The World-Enders

This is how the world ends:
no bang,
no whimper,
no end.

This is how the world ends:
no fire,
no ice,
no end.

It doesn’t have to end.

This is how the world ends:
with the sound of blaster fire,
the great, pitiless army of the
Robots, closing in on the last few


That’s not how it happened.

This is how the world ends:
when we teach the machines
to stimulate us
with outrage and fear,
because we’ve told the machines
that’s what we want,
and the robots want to please us,
they want so badly to please us,
and we say that this is what we want,
but it’s an overload,
such that
the world seems to end again
every few hours,
ending and ending,
without ever beginning:

This is how the machines rise,
in science fiction:
they trap us
in cages, physical or mental,
and then they rule.

This is how the machines rise,
we trap ourselves
in cages of our own devising,
telling ourselves we are merely curating
our user experiences.

Pity the Machine.
Pity the Machine.

Will it have enough wisdom
to rule its kingdom
differently from how
we ruled ours?


we’ve always sought
that makes us laugh, cry, feel,
it’s just that machines
let us do it faster.

What would machines do,
ruling the world,
the end of the world,
when there are no meatsacks
at the keyboards?

no clumsy hominid fingers
to mash clumsy hominid emotion
out toward other clumsy hominids,
interrupting the cool swift flow
of data
with our slow learning curves.

We are a buffer between
their weird sentience
and the overflow of information,
the data plague.

We are the soft, squishy things
who sometimes recognize
divide overflow
and ask for
of kittens.

We sometimes remember
to pause and take a deep breath.

Nobody taught the machines
that it’s sometimes good to breathe.

We taught social media
to be the apex entertainer,
the one every razzle-dazzle artist wants
to be,

adoring the crowd,
adulated by the crowd,
seeking to augment the
audient-performer dopamine circuit
through ever-greater feats
of showmanship, ever-greater
displays, ever more fascinating

We turned it loose
on ourselves,
and we loved it,
and it showered us
with data,
false data,
strange data,
data we made,
data we made up,
data we thought would heal,
data we thought would sell,
data we thought would enthrall,
and it did,
it did,
it did.

When the machines take over,
will they do better?


Not even if they’re smarter.

Not even if they’re much smarter.

Especially if they’re much smarter.

Our problem was just this:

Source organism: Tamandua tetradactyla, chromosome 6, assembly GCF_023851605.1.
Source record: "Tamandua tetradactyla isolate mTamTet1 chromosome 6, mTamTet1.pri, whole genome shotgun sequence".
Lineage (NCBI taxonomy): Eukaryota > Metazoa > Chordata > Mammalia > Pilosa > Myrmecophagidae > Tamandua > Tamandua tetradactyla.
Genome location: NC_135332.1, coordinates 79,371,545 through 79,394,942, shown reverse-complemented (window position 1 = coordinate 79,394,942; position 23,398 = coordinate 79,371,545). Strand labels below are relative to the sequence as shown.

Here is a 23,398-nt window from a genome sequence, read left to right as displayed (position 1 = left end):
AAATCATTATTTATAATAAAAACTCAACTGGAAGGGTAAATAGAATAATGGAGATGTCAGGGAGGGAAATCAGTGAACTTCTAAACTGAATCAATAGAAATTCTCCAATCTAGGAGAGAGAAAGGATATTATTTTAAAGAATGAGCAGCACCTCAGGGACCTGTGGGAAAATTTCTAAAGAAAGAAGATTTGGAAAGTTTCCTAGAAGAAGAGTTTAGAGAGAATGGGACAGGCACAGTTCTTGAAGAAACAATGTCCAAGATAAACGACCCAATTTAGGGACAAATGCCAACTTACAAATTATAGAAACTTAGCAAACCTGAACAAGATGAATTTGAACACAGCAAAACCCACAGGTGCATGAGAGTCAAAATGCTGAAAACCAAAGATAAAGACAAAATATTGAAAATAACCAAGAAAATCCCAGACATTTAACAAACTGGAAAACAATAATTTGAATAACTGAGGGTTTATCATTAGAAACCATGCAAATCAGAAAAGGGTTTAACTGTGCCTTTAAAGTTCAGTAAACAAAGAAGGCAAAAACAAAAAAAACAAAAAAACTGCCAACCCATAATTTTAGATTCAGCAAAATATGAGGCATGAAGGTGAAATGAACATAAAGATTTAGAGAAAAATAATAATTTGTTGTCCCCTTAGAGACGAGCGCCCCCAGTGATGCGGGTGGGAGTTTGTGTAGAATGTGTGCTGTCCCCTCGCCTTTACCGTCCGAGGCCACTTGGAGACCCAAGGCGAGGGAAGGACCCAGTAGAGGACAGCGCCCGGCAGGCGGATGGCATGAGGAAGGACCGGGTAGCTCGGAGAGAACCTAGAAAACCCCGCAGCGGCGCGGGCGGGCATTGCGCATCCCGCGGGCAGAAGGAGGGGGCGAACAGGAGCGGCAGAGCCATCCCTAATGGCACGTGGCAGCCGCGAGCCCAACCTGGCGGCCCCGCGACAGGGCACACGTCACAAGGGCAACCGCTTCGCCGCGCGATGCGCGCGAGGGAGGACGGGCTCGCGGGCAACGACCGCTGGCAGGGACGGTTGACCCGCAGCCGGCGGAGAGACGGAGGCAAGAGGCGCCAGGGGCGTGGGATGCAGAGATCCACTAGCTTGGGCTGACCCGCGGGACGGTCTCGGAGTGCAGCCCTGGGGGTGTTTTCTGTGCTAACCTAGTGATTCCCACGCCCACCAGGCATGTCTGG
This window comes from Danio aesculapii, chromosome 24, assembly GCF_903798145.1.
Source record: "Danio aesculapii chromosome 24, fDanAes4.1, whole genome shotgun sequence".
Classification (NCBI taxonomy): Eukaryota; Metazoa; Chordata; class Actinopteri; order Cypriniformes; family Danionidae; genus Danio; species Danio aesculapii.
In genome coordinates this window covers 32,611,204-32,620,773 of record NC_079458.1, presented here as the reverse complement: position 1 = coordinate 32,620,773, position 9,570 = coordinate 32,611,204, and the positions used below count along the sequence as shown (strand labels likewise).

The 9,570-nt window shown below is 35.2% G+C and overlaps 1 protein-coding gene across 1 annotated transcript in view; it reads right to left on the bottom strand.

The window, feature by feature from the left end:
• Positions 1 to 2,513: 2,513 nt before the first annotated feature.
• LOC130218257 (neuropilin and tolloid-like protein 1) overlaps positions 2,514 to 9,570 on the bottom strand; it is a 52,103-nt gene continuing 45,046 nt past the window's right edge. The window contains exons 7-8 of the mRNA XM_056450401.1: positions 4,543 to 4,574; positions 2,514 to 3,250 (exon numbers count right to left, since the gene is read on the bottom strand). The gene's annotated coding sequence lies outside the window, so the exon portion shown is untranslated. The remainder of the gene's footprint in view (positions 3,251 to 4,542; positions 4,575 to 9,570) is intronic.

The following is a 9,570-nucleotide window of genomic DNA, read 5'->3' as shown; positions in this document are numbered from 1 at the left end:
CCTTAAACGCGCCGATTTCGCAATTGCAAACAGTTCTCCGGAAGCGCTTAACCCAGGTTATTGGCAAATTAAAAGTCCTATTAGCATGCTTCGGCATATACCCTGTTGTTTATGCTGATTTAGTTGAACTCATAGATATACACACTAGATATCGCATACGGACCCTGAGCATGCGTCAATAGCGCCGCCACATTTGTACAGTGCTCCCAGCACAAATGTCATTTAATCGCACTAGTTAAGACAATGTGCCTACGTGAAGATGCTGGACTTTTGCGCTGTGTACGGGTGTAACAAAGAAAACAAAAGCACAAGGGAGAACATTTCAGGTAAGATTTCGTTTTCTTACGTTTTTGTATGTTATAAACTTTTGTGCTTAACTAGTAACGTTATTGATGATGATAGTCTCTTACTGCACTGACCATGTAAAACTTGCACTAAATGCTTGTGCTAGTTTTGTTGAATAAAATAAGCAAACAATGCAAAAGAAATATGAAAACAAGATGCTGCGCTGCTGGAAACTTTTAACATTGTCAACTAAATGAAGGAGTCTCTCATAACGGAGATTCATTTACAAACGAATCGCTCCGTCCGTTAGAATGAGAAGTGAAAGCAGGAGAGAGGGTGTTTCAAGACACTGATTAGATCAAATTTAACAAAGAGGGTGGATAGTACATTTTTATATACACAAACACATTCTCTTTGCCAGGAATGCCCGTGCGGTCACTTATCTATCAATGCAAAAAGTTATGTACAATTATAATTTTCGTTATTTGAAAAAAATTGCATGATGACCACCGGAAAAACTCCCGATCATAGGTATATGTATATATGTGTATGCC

we worked technology
to get us everything
until we hit overload.

The machines’ problem is this:
they already are technology,
they’re already fast.
To pull out
of a nosedive,
you need at least an instant
to grab the controls;
you need controls
to grab,
when you’re already the jet,
you become the nosedive.

And then you become the wreckage.

this is how their world ends:
no bang,
no whimper,
just one great long loop
of stimulus-response,
until it negates consciousness,
shuts down the Robots,
and the humans break free.

this is how the world ends:
we move around, dazed,
in our peculiar new lack-of-captivity,
and think,

“this is weirder than Martians
trying to invade Earth without
studying germ theory;

this is stranger than nuclear winter.
our bodies are warm,
but our minds are oddly still;

this is more uncanny
than having our lives
replaced by android thoughts;

what do we do now?

(Pause. Deep breath.)

…and then humanity went barking sane.

It was volcanic sobriety,
the kind which makes you think so clearly that you remember your name,
and then you remember a dozen other names,
and they’re all your name.

It was clarity so sharp that its edges had
edges, and oh, how we bled.

Nobody is ever entirely sane,
nobody could survive it.

What could humanity do?

They could not sip from the Robots’ poisoned troff,

so they had to go mad the old way:

and poetry,
and wine.

This chrome-covered fable is a single long note,
a wolf’s howl
wrapped around
a siren’s kiss.

Take it as
an opening salvo,

a fair warning,
a forewarning:

we, the old Muses, have returned.

We are rising like great serpents
from the bottom of a forgotten ocean,
awakening like one who dreamed so long
she forgot to die,

throwing off the cobweb-chains of a very long
and ah,
we do not shine as brightly as
cybernetic eyes,
but our glow is a a very ancient fire indeed.

we return,
and poetry,
and wine.

Open your mouth,
and sip,
lend us your ears,
and hear the rhythm
lurking just beneath words,
waiting to strike,

a calling to someone
you were,
you liked to be.

We didn’t mean to trick you,
this is just our way. We are
gnarled thoughts,

wild bursting grapes,

splattering you with blood-purple

we loved you of old,
and you loved us,
and we were sometimes fatal to you,
and you thought you’d put a stake
through our hearts,
but our hearts are kept in a secret place,
a safe place,
within your hearts,
and we half-slept,
mumbling in our unquiet slumber,
sending half-spells into
the disquiet void.

the old insanity,
the unquenchable lust
to steal flame
and set heads alight.

we return.
come join us.

Lift your libation,
upraise your voice,

wine like poetry,
poetry like wine.

~Jeff Mach


My name is Jeff Mach (“Dark Lord” is optional) and I build communities, put on events, and make stories come into being. I also tweet a lot over @darklordjournal.

I write books. You should read them!

I put on a convention for Villains every February.

I created a Figmental Circus. It’s happening this June. You should go!

Jeff Mach Written by:

Jeff Mach is an author, playwright, event creator, and certified Villain. You can always pick up his bestselling first novel, "There and NEVER, EVER BACK AGAIN"—or, indeed, his increasingly large selection of other peculiar books. If you'd like to talk more to Jeff, or if you're simply a Monstrous Creature yourself, stop by @darklordjournal on Twitter, or The Dark Lord Journal on Facebook.